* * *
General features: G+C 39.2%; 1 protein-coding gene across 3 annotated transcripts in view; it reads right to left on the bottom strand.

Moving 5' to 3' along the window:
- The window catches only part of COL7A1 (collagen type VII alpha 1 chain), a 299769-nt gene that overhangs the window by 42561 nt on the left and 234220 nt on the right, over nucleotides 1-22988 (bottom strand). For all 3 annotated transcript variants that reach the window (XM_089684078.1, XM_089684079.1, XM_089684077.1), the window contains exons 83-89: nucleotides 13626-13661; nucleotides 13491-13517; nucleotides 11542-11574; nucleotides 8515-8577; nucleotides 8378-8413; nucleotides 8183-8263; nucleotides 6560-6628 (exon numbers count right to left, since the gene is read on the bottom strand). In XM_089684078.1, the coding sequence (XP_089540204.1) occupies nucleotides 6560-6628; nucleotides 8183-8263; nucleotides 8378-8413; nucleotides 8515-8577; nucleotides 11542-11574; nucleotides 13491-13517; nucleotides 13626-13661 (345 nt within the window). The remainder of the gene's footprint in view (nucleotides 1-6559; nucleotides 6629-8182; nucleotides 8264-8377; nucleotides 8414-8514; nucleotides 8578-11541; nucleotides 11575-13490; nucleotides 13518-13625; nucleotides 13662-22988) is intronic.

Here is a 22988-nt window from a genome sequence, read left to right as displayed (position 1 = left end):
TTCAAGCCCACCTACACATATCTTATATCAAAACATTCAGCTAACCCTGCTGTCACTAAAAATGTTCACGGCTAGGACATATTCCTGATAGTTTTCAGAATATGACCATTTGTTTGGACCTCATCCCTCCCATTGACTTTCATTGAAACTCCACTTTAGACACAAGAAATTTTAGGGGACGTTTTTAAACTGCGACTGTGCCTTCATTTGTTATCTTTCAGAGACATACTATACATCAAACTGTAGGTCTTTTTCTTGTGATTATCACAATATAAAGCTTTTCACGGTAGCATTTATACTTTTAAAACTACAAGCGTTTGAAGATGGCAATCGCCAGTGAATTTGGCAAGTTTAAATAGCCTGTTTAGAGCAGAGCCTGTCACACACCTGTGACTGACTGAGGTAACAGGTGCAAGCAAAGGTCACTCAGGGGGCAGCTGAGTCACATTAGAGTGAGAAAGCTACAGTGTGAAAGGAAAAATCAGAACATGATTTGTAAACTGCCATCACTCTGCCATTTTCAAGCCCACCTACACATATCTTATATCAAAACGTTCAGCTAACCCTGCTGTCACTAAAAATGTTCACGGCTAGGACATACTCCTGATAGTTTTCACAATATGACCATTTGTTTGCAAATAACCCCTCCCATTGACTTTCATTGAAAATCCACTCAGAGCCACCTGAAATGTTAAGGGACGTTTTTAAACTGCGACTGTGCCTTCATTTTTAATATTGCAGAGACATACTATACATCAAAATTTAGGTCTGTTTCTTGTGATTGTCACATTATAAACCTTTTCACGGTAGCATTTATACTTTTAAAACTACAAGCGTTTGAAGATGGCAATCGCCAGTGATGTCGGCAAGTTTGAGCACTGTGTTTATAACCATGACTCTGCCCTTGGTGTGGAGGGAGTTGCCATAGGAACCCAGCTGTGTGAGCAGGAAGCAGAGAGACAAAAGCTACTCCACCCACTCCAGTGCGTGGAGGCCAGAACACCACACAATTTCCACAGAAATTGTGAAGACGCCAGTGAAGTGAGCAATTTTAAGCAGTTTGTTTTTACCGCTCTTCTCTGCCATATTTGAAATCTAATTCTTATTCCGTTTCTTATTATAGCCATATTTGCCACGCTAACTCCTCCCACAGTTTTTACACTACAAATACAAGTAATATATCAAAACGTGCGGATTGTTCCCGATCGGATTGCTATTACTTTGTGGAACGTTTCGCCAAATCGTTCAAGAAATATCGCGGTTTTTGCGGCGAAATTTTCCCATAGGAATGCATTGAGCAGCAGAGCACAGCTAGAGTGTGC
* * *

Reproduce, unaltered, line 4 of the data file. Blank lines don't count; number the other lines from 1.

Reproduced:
Here is a 22988-nt window from a genome sequence, read left to right as displayed (position 1 = left end):